On the plus side Rio is certainly attractive to look at. Although the character design doesn't feel very original or unique (the human characters look generically silly and the animals all look like...well, animals), the movie's bright color palate will surely thrill young ones. The landscape of Rio lends itself to the movie's overall theme; deep blues and lush greens are on display here making it eye candy for your entire family. The music is also very good with a score by John Powell that is upbeat and exotic; it's probably one of the best parts of the movie.
I don't want to rain on Rio's parade because I think it's a movie that children will enjoy. I'm sure there are a lot of adults out there who will also get a kick out of it as well. Yet, I couldn't shake that "been there, seen that" feeling as I sat through the film. There isn't anything here that hasn't been done better by Pixar or Disney. Rio knows how to shake a tailfeather, it just doesn't know how to do it with any originality.
Rio is presented in 2.40:1 widescreen in glorious 1080p resolution. While the movie may be lackluster, no one will accuse this transfer of being anything other than stunningly clear, colorful and near perfect. 20th Century Fox has done a great job with this image as the characters and surrounds are all excellently rendered with much attention to detail throughout. Fans of the film will be universally happy with how this picture looks.
The soundtrack is presented in DTS-HD Master Audio 5.1 and sounds excellent. There are many moments where the surround speakers are fully engaged. Whenever there isn't action on the screen there is usually ambient noise of some kind moving through the soundscape. Overall this is a very good audio presentation that also includes Spanish and French Dolby 5.1 mixes as well as English and Spanish subtitles.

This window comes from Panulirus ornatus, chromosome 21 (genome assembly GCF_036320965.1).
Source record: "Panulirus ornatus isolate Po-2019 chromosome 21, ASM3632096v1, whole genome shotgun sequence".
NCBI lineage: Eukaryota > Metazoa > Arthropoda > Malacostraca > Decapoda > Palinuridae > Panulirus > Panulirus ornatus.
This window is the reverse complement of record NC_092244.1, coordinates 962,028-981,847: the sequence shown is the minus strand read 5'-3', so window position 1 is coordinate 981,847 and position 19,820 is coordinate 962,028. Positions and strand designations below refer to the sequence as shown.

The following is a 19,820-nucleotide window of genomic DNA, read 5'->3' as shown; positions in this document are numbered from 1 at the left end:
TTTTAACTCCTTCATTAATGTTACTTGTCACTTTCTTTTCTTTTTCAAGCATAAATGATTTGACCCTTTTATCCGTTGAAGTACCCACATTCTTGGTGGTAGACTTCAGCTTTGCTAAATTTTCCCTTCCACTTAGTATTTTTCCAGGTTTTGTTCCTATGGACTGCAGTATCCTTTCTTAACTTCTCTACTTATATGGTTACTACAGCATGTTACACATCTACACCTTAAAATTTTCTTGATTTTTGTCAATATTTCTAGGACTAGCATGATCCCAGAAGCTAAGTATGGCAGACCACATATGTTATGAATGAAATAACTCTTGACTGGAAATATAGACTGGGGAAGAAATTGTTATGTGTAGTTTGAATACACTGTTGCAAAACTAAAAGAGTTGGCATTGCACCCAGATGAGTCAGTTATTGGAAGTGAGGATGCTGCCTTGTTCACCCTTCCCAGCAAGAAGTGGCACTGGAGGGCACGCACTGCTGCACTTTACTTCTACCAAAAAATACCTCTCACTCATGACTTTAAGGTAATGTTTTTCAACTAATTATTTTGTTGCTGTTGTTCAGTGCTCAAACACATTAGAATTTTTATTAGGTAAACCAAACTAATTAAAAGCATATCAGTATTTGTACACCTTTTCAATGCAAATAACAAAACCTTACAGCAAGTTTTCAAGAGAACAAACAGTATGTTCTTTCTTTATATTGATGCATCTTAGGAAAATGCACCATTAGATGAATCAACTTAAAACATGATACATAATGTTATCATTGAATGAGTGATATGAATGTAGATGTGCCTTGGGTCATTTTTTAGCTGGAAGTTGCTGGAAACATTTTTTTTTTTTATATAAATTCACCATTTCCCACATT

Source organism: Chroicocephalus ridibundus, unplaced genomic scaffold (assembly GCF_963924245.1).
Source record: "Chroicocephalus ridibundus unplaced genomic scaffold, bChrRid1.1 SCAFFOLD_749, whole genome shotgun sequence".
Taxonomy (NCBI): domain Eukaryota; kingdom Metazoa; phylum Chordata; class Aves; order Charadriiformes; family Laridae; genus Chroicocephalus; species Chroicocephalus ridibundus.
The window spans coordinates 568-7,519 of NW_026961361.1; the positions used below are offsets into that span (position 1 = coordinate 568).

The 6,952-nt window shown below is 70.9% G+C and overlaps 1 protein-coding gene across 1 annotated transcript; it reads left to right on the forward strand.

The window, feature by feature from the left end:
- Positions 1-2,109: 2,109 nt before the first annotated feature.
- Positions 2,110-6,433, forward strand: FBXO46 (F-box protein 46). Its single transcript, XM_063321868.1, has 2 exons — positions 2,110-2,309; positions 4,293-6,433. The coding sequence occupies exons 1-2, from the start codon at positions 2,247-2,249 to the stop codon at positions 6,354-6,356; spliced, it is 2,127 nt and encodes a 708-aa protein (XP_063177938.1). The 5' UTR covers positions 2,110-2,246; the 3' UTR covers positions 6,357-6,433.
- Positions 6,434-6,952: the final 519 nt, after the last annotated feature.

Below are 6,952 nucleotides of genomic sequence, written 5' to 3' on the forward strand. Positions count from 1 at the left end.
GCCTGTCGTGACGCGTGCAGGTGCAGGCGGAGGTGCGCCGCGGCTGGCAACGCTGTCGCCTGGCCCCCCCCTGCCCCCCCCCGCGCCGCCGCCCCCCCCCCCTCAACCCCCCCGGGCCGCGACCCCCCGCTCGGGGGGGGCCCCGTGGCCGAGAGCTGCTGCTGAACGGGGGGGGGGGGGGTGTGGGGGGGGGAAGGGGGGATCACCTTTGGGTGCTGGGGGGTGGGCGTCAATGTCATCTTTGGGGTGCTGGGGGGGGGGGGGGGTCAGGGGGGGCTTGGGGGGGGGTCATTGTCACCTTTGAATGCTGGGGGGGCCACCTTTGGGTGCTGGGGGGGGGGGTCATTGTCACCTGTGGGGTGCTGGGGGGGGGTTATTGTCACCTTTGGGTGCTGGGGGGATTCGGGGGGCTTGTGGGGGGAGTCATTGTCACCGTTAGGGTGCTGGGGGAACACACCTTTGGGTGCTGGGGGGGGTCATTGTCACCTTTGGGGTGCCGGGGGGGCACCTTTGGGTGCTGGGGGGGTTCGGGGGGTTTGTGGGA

There are a fair amount of extra features; including a deleted scene at a fruit stand, some featurettes on the production and voice over work ("Explore the World of Rio," "Saving the Species: One Voice at a Time," "The Making of Hot Wings," "The Real Rio," "Boom Boom, Tish Tish: The Sound of Brazil"), some animated dance lessons ("Carnival Dance-o-Rama"), "Welcome to Rio" music video (with Eisenberg and Hathaway), a Taio Cruz music video for "Telling the World," a feature that allows you to access music from the film, a customized postcard feature ("Postcards from Rio"), a trailer for the Angry Birds: Rio game (plus a couple of minute long videos), a theatrical trailer and some BD-Live features.
Rio is a fine kid's diversion but won't do much for adults looking for
a solid story and fascinating characters.
Review content copyright © 2011 Patrick Naugle; Site layout and review format copyright © 1998 - 2015 HipClick Designs LLC
Scales of Justice
* 2.40:1 Non-Anamorphic (1080p)
* DTS HD 5.1 Master Audio (English)
* Dolby Digital 5.1 Surround (French)
* Dolby Digital 5.1 Surround (Spanish)
* English (SDH)
Running Time: 96 Minutes
Release Year: 2011
MPAA Rating: Rated G
* Deleted Scene
* Music Videos
* DVD Copy
* Digital Copy